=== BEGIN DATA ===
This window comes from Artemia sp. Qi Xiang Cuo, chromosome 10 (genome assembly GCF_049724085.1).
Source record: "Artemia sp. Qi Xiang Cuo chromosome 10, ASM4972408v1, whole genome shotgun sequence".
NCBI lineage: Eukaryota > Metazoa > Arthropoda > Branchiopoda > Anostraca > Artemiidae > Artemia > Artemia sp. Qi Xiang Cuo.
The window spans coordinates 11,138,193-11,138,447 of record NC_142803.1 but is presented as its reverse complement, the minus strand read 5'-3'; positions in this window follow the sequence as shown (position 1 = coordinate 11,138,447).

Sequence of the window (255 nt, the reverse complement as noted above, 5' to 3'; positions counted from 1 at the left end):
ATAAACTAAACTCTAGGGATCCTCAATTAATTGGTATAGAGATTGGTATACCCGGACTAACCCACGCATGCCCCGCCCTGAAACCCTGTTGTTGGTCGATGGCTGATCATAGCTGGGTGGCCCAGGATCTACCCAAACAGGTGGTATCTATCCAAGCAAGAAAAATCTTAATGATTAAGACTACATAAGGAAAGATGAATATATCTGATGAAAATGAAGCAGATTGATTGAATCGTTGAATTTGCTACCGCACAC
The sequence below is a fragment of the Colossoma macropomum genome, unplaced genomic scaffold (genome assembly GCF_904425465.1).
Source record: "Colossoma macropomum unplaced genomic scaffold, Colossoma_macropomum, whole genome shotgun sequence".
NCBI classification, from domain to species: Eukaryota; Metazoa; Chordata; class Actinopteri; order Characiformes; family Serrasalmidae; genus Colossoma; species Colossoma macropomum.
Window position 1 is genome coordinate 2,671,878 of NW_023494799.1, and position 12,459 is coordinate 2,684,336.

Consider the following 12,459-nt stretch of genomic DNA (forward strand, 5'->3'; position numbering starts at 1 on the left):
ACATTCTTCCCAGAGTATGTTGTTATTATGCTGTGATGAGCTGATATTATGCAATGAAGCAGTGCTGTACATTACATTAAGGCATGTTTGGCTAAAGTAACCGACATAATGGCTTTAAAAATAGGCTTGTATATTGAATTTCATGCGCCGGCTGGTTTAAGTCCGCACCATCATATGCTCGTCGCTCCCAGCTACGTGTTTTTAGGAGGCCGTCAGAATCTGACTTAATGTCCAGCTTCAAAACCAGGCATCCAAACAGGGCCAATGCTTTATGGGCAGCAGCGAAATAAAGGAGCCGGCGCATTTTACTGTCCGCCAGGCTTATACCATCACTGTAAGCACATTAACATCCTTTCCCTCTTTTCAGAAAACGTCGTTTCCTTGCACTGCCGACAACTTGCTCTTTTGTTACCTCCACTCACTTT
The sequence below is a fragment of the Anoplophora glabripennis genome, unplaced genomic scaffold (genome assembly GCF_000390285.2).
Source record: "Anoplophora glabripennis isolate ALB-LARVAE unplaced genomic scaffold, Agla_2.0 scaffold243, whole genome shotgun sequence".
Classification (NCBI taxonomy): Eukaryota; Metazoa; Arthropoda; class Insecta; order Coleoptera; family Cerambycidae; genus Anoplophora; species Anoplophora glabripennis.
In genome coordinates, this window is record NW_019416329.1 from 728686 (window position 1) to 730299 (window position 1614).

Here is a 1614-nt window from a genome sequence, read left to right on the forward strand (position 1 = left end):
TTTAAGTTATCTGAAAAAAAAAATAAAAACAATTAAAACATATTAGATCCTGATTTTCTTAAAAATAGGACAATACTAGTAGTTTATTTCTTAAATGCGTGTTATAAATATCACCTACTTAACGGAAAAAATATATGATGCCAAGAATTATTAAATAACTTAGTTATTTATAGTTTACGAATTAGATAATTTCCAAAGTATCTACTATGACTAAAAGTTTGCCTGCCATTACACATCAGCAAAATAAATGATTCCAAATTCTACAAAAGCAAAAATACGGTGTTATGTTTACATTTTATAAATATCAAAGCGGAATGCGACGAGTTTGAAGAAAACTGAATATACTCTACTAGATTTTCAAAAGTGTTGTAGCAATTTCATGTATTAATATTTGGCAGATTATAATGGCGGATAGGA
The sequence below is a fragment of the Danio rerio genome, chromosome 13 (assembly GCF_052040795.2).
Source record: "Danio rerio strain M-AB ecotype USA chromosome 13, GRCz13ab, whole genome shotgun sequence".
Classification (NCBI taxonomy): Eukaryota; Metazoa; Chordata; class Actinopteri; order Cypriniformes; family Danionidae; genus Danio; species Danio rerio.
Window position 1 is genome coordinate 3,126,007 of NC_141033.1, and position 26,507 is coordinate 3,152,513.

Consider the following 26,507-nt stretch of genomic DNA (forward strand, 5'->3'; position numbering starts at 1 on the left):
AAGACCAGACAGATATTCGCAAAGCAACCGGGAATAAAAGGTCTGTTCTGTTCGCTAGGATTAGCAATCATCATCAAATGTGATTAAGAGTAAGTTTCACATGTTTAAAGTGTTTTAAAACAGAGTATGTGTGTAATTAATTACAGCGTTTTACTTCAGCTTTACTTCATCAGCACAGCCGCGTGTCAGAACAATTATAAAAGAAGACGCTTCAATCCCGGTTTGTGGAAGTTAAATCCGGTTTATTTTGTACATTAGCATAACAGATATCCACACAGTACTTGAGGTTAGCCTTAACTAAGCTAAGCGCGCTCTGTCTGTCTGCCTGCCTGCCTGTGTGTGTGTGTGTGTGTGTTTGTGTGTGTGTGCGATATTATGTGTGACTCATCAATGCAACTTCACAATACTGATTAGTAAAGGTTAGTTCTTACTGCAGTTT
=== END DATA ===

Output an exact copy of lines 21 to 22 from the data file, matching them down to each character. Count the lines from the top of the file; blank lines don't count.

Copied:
Classification (NCBI taxonomy): Eukaryota; Metazoa; Chordata; class Actinopteri; order Cypriniformes; family Danionidae; genus Danio; species Danio rerio.
Window position 1 is genome coordinate 3,126,007 of NC_141033.1, and position 26,507 is coordinate 3,152,513.